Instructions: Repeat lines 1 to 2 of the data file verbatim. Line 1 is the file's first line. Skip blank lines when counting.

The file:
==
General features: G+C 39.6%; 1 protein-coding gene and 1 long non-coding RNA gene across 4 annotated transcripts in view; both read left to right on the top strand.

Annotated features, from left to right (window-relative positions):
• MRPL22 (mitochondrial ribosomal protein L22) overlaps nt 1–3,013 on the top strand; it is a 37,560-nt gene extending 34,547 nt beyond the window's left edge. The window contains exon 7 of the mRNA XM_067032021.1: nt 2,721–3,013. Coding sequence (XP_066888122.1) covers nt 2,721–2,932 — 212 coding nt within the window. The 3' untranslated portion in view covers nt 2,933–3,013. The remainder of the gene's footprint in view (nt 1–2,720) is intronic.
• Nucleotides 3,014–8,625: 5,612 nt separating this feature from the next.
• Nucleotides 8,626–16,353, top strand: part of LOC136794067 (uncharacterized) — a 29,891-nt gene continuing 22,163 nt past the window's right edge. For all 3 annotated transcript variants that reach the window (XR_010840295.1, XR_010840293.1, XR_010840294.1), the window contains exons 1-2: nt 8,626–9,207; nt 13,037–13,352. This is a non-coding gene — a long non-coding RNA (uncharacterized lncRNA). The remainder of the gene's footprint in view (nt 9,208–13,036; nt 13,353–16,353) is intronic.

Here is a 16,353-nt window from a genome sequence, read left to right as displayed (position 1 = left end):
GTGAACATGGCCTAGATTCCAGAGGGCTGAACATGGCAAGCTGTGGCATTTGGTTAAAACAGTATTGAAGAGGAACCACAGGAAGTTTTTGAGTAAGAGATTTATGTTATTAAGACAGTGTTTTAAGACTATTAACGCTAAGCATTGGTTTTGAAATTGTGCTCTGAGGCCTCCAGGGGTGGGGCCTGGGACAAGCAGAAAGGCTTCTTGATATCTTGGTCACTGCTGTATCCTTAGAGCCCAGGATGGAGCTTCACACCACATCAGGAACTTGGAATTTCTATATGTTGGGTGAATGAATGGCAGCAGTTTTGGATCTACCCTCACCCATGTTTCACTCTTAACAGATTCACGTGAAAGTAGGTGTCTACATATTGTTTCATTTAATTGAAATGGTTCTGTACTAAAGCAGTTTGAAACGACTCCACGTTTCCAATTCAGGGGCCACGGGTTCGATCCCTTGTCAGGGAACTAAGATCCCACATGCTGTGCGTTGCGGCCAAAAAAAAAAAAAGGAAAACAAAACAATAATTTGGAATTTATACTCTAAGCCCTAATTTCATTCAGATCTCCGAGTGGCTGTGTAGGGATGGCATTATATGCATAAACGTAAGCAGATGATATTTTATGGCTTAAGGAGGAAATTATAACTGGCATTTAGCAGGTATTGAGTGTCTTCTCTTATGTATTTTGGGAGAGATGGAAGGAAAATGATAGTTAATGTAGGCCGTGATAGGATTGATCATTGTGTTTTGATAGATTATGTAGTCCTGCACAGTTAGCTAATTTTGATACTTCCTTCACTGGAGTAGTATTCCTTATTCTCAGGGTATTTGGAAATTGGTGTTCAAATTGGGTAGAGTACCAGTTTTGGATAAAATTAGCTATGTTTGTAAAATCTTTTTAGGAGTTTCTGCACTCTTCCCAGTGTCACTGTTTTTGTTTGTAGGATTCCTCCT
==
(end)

General features: G+C 39.6%; 1 protein-coding gene and 1 long non-coding RNA gene across 4 annotated transcripts in view; both read left to right on the top strand.

Annotated features, from left to right (window-relative positions):